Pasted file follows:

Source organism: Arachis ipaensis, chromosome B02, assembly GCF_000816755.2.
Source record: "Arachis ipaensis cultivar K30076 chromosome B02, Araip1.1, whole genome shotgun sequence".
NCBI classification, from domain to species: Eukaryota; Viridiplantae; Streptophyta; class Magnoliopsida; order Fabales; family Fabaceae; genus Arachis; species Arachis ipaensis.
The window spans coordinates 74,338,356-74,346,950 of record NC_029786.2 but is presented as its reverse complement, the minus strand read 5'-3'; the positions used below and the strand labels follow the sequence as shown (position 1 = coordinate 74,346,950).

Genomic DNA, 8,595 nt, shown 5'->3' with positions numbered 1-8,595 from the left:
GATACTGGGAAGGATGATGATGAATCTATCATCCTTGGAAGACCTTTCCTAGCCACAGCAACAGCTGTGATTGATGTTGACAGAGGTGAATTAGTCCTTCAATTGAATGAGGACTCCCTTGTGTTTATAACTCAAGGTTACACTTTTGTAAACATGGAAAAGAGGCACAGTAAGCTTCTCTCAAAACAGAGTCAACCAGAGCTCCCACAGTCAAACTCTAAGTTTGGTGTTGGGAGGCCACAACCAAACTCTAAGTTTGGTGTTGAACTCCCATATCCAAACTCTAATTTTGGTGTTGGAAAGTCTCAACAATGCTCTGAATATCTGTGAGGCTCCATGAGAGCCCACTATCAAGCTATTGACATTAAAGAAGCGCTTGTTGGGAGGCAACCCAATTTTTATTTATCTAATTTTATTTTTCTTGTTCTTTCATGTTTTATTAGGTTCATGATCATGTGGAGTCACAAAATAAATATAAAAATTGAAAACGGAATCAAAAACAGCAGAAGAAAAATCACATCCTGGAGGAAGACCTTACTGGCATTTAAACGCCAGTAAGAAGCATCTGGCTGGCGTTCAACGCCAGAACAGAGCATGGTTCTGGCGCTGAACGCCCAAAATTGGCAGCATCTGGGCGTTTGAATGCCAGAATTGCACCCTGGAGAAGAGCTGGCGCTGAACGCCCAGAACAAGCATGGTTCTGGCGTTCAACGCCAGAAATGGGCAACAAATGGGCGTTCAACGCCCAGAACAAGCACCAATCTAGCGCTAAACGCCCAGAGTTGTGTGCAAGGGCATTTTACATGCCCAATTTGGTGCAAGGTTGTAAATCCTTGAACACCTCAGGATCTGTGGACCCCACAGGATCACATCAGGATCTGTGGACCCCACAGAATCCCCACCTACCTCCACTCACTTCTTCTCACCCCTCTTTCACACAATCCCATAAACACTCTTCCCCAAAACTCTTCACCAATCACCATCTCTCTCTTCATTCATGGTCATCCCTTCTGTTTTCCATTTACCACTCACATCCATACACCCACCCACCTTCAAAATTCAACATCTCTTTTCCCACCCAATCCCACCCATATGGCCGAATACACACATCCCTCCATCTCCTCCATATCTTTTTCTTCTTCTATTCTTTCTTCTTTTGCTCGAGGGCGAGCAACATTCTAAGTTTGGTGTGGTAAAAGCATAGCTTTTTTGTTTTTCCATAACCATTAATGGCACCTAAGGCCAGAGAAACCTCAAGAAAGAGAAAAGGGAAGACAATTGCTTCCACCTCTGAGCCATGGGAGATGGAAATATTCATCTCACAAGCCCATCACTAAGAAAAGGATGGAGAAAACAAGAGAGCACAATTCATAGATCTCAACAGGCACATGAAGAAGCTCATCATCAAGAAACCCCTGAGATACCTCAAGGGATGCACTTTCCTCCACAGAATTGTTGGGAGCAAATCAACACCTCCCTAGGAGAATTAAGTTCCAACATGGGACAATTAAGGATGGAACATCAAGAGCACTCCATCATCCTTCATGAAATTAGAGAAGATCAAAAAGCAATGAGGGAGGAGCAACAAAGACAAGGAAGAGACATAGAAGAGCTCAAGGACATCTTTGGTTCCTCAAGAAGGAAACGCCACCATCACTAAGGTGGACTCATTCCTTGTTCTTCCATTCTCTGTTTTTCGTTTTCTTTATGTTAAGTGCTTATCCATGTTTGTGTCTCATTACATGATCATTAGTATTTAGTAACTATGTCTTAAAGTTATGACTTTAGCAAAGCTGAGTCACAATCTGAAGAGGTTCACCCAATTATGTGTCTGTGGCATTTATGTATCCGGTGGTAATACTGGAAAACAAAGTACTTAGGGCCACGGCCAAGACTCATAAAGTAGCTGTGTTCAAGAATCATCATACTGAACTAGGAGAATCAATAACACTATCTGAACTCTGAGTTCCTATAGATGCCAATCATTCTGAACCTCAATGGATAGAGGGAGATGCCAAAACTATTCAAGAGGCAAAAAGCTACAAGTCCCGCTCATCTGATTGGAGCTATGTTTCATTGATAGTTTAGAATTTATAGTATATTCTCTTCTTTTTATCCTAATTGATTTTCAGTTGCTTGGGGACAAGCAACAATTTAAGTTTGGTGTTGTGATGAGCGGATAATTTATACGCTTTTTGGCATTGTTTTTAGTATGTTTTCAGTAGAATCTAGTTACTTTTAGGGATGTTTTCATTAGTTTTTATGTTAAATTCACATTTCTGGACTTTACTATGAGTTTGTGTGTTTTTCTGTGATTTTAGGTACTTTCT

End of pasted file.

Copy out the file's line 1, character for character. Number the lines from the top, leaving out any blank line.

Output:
Source organism: Arachis ipaensis, chromosome B02, assembly GCF_000816755.2.